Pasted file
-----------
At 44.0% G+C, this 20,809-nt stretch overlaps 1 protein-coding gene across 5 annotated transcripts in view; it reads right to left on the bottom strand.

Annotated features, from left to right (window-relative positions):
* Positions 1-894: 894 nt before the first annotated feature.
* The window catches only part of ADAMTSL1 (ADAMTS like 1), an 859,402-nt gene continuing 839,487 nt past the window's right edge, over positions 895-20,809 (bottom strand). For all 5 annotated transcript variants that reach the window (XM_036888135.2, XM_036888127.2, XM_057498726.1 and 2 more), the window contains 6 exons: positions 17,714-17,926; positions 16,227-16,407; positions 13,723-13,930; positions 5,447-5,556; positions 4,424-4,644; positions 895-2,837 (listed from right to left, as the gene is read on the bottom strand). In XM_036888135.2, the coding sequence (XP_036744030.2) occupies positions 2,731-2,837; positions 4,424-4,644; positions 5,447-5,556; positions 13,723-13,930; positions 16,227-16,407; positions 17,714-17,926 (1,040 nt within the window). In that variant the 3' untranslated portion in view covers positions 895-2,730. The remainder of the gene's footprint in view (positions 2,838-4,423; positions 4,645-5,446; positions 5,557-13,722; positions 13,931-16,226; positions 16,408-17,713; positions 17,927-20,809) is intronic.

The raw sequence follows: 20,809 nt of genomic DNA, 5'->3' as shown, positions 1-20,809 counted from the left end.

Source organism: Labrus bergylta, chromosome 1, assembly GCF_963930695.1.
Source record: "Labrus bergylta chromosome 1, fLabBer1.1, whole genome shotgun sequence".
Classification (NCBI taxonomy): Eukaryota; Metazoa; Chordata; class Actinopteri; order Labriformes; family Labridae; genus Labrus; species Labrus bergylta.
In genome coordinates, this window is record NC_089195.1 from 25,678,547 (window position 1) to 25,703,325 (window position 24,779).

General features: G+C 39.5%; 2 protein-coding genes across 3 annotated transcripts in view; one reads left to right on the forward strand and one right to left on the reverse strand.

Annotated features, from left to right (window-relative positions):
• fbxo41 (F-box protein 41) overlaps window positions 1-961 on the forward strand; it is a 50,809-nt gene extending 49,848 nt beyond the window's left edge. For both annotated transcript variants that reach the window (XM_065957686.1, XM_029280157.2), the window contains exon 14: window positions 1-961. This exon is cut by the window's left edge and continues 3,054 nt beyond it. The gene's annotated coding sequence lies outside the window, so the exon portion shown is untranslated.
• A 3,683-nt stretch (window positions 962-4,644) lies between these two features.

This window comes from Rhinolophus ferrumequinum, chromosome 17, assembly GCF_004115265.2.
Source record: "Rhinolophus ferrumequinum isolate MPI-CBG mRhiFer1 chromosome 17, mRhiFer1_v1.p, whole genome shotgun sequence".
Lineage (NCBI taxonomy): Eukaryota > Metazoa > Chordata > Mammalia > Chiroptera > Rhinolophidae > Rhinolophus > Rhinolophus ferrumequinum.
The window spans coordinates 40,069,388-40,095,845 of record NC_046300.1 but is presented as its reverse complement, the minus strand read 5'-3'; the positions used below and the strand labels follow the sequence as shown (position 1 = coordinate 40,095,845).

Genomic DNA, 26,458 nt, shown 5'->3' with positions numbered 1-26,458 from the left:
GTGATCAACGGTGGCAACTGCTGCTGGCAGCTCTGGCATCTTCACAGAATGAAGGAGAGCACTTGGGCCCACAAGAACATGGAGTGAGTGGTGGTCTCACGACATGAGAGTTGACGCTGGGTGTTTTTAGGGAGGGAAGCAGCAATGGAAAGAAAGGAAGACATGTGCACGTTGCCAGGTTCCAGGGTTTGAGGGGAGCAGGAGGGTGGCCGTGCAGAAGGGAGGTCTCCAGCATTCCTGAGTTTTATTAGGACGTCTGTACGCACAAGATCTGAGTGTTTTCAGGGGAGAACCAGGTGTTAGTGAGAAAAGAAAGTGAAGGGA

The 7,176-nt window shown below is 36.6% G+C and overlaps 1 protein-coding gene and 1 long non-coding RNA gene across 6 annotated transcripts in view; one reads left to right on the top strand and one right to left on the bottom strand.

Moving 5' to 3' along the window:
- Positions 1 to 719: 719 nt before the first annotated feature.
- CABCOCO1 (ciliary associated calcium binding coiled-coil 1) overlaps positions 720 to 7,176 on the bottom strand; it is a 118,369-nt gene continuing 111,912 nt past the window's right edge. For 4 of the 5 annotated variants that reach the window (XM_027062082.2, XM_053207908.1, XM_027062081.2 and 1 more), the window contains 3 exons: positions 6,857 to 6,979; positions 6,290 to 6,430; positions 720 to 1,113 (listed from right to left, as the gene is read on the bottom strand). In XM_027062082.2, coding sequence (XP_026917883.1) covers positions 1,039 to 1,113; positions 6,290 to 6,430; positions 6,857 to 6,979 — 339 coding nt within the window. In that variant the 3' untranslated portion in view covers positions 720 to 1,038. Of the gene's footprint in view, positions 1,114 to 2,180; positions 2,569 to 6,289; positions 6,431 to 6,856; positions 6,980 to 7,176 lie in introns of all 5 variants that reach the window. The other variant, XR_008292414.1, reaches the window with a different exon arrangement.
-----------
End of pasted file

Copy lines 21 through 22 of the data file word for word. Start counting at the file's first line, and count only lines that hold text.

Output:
Moving 5' to 3' along the window:
- Positions 1 to 719: 719 nt before the first annotated feature.